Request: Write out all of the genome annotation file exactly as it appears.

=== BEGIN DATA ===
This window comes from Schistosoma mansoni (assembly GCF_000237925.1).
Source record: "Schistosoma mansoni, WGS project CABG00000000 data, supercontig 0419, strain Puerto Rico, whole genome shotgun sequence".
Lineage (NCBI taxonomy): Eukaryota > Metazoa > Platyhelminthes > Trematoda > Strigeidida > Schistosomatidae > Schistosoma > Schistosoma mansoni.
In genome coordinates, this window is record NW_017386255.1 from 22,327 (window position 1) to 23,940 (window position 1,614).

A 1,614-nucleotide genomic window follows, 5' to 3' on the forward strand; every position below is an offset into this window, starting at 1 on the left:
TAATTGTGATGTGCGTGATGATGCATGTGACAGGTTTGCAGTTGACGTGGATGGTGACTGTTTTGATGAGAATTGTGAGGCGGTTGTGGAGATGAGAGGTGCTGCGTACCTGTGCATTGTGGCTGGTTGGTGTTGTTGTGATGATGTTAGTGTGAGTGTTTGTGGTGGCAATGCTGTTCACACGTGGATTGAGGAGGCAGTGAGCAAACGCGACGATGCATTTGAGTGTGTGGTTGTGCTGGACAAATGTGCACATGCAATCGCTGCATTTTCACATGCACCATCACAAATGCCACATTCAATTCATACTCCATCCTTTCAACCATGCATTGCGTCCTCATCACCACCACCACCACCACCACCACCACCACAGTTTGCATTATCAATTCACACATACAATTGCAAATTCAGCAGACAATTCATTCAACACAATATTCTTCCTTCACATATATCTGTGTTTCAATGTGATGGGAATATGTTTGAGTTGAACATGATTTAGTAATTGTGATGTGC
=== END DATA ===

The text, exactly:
This window comes from Schistosoma mansoni (assembly GCF_000237925.1).
Source record: "Schistosoma mansoni, WGS project CABG00000000 data, supercontig 0419, strain Puerto Rico, whole genome shotgun sequence".
Lineage (NCBI taxonomy): Eukaryota > Metazoa > Platyhelminthes > Trematoda > Strigeidida > Schistosomatidae > Schistosoma > Schistosoma mansoni.
In genome coordinates, this window is record NW_017386255.1 from 22,327 (window position 1) to 23,940 (window position 1,614).

A 1,614-nucleotide genomic window follows, 5' to 3' on the forward strand; every position below is an offset into this window, starting at 1 on the left:
TAATTGTGATGTGCGTGATGATGCATGTGACAGGTTTGCAGTTGACGTGGATGGTGACTGTTTTGATGAGAATTGTGAGGCGGTTGTGGAGATGAGAGGTGCTGCGTACCTGTGCATTGTGGCTGGTTGGTGTTGTTGTGATGATGTTAGTGTGAGTGTTTGTGGTGGCAATGCTGTTCACACGTGGATTGAGGAGGCAGTGAGCAAACGCGACGATGCATTTGAGTGTGTGGTTGTGCTGGACAAATGTGCACATGCAATCGCTGCATTTTCACATGCACCATCACAAATGCCACATTCAATTCATACTCCATCCTTTCAACCATGCATTGCGTCCTCATCACCACCACCACCACCACCACCACCACCACAGTTTGCATTATCAATTCACACATACAATTGCAAATTCAGCAGACAATTCATTCAACACAATATTCTTCCTTCACATATATCTGTGTTTCAATGTGATGGGAATATGTTTGAGTTGAACATGATTTAGTAATTGTGATGTGC